Health Secretary Andrew Lansley claims the school food revolution has
failed (Star 1 July) . Plans to extend the right to free school meals to 500,000 more
schoolchildren from poor backgrounds will be scrapped. Jamie Oliver exposed
the neglect of school dinners by successive governments over 25 years
leading up to the infamous Serviceteam “Cheap as chips” newsletter scandal in Sheffield in 2005. Now another government sees them as a low priority target for cost cutting.
The Green Party recently proposed that free school meals should be provided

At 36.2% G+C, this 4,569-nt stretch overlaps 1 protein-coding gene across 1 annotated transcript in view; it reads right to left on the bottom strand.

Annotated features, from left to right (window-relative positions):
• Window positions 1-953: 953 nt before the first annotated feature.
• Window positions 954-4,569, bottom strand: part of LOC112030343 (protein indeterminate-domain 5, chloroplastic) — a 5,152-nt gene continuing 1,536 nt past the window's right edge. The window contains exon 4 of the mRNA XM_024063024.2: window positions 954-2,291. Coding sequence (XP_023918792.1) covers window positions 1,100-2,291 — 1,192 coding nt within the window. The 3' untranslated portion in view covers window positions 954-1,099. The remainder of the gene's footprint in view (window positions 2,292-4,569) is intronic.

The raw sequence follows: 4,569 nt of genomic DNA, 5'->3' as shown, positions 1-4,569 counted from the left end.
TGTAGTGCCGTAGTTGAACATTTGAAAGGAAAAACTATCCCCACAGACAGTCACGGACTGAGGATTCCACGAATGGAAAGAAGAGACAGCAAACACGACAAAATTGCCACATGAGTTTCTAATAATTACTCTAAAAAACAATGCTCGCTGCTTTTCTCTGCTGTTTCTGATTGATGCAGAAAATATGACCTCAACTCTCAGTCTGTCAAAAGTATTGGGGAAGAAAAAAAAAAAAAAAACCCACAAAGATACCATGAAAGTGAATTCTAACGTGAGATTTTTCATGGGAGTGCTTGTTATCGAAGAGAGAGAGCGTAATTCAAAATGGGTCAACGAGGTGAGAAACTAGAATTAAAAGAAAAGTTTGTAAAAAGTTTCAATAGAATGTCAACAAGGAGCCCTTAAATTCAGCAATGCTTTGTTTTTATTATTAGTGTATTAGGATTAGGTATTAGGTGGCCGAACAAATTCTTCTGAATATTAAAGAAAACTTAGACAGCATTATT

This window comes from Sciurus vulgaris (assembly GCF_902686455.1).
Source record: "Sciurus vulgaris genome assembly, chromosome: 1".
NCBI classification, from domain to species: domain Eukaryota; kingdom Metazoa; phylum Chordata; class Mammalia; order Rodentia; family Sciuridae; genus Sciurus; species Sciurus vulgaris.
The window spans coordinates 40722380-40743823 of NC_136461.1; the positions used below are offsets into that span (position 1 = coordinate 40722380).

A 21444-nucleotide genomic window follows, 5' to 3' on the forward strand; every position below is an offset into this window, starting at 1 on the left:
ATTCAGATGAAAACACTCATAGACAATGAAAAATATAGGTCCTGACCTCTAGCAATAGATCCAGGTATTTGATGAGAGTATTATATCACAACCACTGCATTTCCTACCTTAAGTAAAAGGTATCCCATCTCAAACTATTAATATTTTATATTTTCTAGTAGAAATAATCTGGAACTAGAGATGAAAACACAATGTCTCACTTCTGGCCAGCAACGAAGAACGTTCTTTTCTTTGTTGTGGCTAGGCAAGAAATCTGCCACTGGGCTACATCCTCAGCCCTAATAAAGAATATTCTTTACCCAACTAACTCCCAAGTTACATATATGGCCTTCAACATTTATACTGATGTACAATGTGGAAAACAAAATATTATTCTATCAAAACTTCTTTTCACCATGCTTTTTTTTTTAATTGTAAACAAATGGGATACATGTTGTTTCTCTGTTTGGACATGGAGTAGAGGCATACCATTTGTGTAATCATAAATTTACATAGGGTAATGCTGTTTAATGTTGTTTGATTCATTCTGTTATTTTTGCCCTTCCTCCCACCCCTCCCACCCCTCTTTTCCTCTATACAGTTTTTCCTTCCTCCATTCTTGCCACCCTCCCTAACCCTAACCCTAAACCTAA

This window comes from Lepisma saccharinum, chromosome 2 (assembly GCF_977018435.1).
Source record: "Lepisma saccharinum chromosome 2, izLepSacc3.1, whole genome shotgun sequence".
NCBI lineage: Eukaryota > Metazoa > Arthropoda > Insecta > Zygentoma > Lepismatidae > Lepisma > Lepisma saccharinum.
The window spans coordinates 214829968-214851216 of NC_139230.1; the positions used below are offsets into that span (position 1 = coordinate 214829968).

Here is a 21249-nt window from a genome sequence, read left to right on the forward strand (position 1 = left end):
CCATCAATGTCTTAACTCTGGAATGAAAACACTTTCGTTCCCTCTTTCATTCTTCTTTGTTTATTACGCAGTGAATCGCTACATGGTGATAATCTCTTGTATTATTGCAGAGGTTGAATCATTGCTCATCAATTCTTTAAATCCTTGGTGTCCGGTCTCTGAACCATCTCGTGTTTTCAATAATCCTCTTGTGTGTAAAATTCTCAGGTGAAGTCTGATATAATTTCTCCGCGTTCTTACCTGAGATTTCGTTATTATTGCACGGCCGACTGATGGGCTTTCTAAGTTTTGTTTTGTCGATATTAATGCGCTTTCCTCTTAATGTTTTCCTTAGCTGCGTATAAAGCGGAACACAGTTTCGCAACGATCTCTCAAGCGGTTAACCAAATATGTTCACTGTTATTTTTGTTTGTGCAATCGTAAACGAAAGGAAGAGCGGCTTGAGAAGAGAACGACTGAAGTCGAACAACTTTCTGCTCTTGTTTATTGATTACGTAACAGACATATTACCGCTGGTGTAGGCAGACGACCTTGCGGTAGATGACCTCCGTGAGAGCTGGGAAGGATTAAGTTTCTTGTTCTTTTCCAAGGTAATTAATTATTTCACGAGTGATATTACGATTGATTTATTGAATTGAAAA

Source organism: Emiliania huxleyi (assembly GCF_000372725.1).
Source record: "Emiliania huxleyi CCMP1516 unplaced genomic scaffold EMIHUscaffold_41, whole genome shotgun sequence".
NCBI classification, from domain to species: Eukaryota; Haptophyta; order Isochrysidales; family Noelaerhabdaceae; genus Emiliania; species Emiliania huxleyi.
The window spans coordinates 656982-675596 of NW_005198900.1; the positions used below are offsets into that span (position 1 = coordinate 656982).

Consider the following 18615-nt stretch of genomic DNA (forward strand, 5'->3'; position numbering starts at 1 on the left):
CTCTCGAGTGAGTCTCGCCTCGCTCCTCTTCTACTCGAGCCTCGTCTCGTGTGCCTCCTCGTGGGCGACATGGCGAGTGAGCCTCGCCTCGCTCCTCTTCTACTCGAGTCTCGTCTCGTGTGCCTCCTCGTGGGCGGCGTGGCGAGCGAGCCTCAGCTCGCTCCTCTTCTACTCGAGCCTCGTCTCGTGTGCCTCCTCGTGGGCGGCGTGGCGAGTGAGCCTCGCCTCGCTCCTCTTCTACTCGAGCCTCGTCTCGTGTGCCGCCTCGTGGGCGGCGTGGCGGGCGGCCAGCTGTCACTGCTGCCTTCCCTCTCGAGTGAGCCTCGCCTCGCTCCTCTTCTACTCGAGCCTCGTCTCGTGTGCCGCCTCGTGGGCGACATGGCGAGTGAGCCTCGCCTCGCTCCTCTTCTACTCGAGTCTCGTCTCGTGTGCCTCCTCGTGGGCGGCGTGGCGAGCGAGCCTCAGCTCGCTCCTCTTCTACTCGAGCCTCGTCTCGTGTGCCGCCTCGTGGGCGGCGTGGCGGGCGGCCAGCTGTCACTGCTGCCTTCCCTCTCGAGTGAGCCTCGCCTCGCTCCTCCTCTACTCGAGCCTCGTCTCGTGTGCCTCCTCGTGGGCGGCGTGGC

for every child. Schemes would use local food and local distributors,
helping small businesses in Yorkshire and the Humber to survive the economic downturn. It would require government funding of £1.8 billion to introduce across the UK. This would be offset by future NHS savings because children would be eating more nutritious food and less at risk of the problems
resulting from obesity, diabetes and heart disease in later life.
Spending cuts would not be needed if we scrapped Trident nuclear missiles, exited
from a war that cannot be won in Afghanistan and closed massive tax
loopholes exploited by the rich. Recent research by the University of
Sheffield shows how difficult it is for families to sit down and eat
together at night in our modern world of flexible working. So ensuring
children get at least one good meal a day should be a priority for any